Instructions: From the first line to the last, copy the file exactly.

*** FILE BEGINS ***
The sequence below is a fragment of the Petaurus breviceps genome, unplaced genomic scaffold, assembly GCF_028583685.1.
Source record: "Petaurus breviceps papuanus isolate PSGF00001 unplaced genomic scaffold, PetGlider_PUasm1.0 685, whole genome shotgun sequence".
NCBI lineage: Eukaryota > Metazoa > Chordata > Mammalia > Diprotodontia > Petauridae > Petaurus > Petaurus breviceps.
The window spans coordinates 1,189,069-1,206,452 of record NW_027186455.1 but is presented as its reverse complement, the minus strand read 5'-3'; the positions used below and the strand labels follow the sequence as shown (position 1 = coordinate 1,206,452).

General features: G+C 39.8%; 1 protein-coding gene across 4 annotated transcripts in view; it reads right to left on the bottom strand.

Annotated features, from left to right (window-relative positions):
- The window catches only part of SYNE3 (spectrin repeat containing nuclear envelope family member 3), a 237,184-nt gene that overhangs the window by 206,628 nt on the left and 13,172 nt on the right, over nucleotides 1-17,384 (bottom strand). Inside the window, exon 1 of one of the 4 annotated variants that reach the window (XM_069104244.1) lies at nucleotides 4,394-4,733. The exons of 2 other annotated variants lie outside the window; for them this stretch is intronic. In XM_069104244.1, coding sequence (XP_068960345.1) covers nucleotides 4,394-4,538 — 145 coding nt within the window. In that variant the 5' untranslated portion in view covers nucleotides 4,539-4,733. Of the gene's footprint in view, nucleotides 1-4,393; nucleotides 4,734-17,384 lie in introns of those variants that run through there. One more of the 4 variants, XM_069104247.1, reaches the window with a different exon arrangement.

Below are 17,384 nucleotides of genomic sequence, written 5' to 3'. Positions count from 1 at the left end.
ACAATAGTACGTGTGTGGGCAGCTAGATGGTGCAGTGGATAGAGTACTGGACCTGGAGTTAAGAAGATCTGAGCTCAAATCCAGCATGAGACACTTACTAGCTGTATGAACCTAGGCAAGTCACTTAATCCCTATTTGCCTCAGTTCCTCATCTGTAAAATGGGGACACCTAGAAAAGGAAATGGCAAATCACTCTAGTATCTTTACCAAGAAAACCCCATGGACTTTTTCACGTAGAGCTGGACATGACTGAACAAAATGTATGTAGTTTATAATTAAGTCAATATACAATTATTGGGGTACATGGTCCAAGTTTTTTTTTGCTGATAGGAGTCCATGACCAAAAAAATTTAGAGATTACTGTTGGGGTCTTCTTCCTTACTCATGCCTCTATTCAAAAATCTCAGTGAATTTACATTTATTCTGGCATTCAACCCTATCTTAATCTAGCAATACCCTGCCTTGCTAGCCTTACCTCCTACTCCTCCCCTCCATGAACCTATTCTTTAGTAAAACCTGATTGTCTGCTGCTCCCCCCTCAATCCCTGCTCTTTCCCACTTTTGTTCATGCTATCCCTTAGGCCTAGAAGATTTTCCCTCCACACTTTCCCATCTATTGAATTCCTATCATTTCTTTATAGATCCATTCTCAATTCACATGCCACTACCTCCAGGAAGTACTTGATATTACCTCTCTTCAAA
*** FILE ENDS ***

The sequence below is a fragment of the Petaurus breviceps genome, unplaced genomic scaffold, assembly GCF_028583685.1.
Source record: "Petaurus breviceps papuanus isolate PSGF00001 unplaced genomic scaffold, PetGlider_PUasm1.0 685, whole genome shotgun sequence".
NCBI lineage: Eukaryota > Metazoa > Chordata > Mammalia > Diprotodontia > Petauridae > Petaurus > Petaurus breviceps.
The window spans coordinates 1,189,069-1,206,452 of record NW_027186455.1 but is presented as its reverse complement, the minus strand read 5'-3'; the positions used below and the strand labels follow the sequence as shown (position 1 = coordinate 1,206,452).

General features: G+C 39.8%; 1 protein-coding gene across 4 annotated transcripts in view; it reads right to left on the bottom strand.

Annotated features, from left to right (window-relative positions):
- The window catches only part of SYNE3 (spectrin repeat containing nuclear envelope family member 3), a 237,184-nt gene that overhangs the window by 206,628 nt on the left and 13,172 nt on the right, over nucleotides 1-17,384 (bottom strand). Inside the window, exon 1 of one of the 4 annotated variants that reach the window (XM_069104244.1) lies at nucleotides 4,394-4,733. The exons of 2 other annotated variants lie outside the window; for them this stretch is intronic. In XM_069104244.1, coding sequence (XP_068960345.1) covers nucleotides 4,394-4,538 — 145 coding nt within the window. In that variant the 5' untranslated portion in view covers nucleotides 4,539-4,733. Of the gene's footprint in view, nucleotides 1-4,393; nucleotides 4,734-17,384 lie in introns of those variants that run through there. One more of the 4 variants, XM_069104247.1, reaches the window with a different exon arrangement.

Below are 17,384 nucleotides of genomic sequence, written 5' to 3'. Positions count from 1 at the left end.
ACAATAGTACGTGTGTGGGCAGCTAGATGGTGCAGTGGATAGAGTACTGGACCTGGAGTTAAGAAGATCTGAGCTCAAATCCAGCATGAGACACTTACTAGCTGTATGAACCTAGGCAAGTCACTTAATCCCTATTTGCCTCAGTTCCTCATCTGTAAAATGGGGACACCTAGAAAAGGAAATGGCAAATCACTCTAGTATCTTTACCAAGAAAACCCCATGGACTTTTTCACGTAGAGCTGGACATGACTGAACAAAATGTATGTAGTTTATAATTAAGTCAATATACAATTATTGGGGTACATGGTCCAAGTTTTTTTTTGCTGATAGGAGTCCATGACCAAAAAAATTTAGAGATTACTGTTGGGGTCTTCTTCCTTACTCATGCCTCTATTCAAAAATCTCAGTGAATTTACATTTATTCTGGCATTCAACCCTATCTTAATCTAGCAATACCCTGCCTTGCTAGCCTTACCTCCTACTCCTCCCCTCCATGAACCTATTCTTTAGTAAAACCTGATTGTCTGCTGCTCCCCCCTCAATCCCTGCTCTTTCCCACTTTTGTTCATGCTATCCCTTAGGCCTAGAAGATTTTCCCTCCACACTTTCCCATCTATTGAATTCCTATCATTTCTTTATAGATCCATTCTCAATTCACATGCCACTACCTCCAGGAAGTACTTGATATTACCTCTCTTCAAA